In the United States, trademark applications are public disclosures from which you can learn some very important competitive information. A trademark application will reveal:
1. The identity of the owner of the trademark, and
2. the nature of the goods and services to be identified by the trademark
A U.S. filed trademark application is, in effect, a product announcement. But what if a company needs to keep its product development plans under wraps? The trademark application process undermines that desire. Keep in mind that it may take more than a year for a trademark application to be granted, so companies must start the process early, perhaps, even before a product has been developed, never mind announced. There are other reasons, also. The sooner a company locks down a trademark the sooner it will establish priority over others who may wish to register the same name. Likewise, there may be a scramble for domain names related to the proposed trademark.
According to the World Intellectual Property Organization (WIPO),
This information may prompt competitors to adjust or accelerate their own product development plans. In other words, early disclosure may expedite imitation by competitors, undermining a company’s first-mover advantage. A firm must weigh the benefits from secrecy, a tradeoff that has only been investigated in the patent literature.
This is not just a theoretical possibility. Anecdotal evidence suggests intensifying use of the trademark online databases for market intelligence. On July 16, 2017, for example, news broke that Amazon had filed a trademark application on July 6 for the slogan ‘We do the prep. You be the chef.’ for the sale of meal kits (‘Prepared food kits composed of meat, poultry, fish, seafood, fruit…ready for cooking and assembly as a meal’).4 Before noon the following day, shares in Blue Apron Holdings Inc. fell 9.4%, while Amazon.com Inc. shares rose 1%.5 Shortly thereafter, on August 14, 2017, Smithfield Foods announced a strategic investment in Chef’d, a ‘best-in-class ecommerce meal marketplace.’ Albertsons, one of the largest grocery retailers in the U.S., announced the acquisition of Plated, a ‘premier meal kit service’ on September 20, 2017. Later in May of 2018, grocery retailer Kroger announced a merger with private meal kit company Home Chef. While remarkable for the market destabilizing aftermath, this is not an isolated incident.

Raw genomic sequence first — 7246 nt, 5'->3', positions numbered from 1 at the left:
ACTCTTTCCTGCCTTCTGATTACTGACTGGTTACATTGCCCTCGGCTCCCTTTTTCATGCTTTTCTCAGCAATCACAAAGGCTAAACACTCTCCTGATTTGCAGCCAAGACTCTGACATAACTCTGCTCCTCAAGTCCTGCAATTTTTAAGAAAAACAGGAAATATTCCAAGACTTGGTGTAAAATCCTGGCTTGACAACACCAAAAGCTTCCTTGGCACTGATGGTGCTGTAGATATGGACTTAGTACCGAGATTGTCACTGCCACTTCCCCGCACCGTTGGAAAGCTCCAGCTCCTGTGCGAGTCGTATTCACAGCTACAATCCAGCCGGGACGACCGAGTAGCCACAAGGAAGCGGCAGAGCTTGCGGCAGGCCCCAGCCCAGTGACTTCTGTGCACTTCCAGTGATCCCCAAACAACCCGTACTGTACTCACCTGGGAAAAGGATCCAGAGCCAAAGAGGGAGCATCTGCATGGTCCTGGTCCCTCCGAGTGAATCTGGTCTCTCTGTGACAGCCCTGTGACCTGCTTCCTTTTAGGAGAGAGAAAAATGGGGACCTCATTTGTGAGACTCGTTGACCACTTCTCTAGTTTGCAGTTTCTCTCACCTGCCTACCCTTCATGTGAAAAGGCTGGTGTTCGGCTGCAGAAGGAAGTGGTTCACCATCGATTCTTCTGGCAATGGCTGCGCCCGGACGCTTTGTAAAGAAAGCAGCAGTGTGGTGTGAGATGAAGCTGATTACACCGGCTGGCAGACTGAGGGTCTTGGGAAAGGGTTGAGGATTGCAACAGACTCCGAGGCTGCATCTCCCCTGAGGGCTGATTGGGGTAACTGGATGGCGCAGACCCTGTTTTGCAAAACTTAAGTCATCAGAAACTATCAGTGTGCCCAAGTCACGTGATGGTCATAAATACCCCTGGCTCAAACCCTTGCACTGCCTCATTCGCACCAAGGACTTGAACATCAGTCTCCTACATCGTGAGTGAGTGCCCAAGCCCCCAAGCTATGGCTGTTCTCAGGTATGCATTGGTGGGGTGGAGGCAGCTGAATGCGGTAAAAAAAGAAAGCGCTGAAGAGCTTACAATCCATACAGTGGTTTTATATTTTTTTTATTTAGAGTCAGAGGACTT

As a result, companies have developed strategies to hide their identities and to keep the marketplace in the dark about product development plans. There are two common strategies:
1. Use of shell companies for filing trademark applications; or
2. Filing so-called “submarine” trademark applications in obscure countries where access to trademark databases is difficult. The first option, use of shell companies, can raise tax complications and, as one writer has pointed out, it raises the question of whether the “fake” entity “has a bona fide intent to use the mark, and second, transferring the inchoate trademark rights and the underlying ITU application could require some fancy footwork due to the Lanham Act’s anti-trademark-trafficking prohibitions.” Under U.S. trademark law, one can’t simply sell a trademark to a new company without transferring the goodwill associated with the trademark. If the seller has never used the trademark (or had a bona fide intention to use it), the transfer becomes suspect and vulnerable to attack. It can be messy.
The second option, filing a “submarine” application, has received more attention. WIPO identified eight submarine jurisdictions, utilized by mostly tech companies, that do not publish applications online: Honduras, Jamaica, Liechtenstein, Mauritius, Saint Lucia, Swaziland, Tonga, and Trinidad and Tobago. You may be asking yourself, Ok, I have a trademark registration application filed in Swaziland, how does that help me register a trademark in the United States? The answer to that question depends upon the legal basis for filing the trademark application under the United States Lanham Act. Under the Lanham Act, there are several ways in which to assert a basis for claiming trademark rights. You may be familiar with rights based upon trademark use or a bona fide intent to use the trademark. But you can also claim priority to a trademark based upon a foreign application (Section 44d) or a foreign registration (Section 44e). If the foreign country is a member of the Madrid protocol, one can also claim an extension of an international registration via the Madrid system (Section 66a). WIPO states it succinctly, “the main purpose of Section 44d and 44e of the Lanham Act of 1946 (Trademark Act) is to allow foreign applicants to obtain trademark protection in the United States while preserving the priority date of their first foreign filing.”
The strategy does not end there. Sections 44(d) and 44(e) require that the foreign applicant’s country be the country of origin. So, if a United States company files a trademark application in Swaziland, it cannot claim that Swaziland is the country of origin. To get around this restriction, the applicant will amend the legal basis of its Sections 44d or 44e U.S. application by claiming a Section 1a (in use) or a Section 1b (intent to use) basis.
Fully permissible under U.S. trademark law, this practice allows firms to adopt submarine trademarks by filing in foreign jurisdictions that do not publish applications and, thereby, secure an exclusive trademark right six months before revealing the mark and the product or services it protects to the market.
The WIPO study, published in 2018, identified 15 U.S. corporations that used this technique:
If this topic interests you, we strongly recommend the WIPO report, which you can download directly from this link.
— Adam G. Garson, Esq.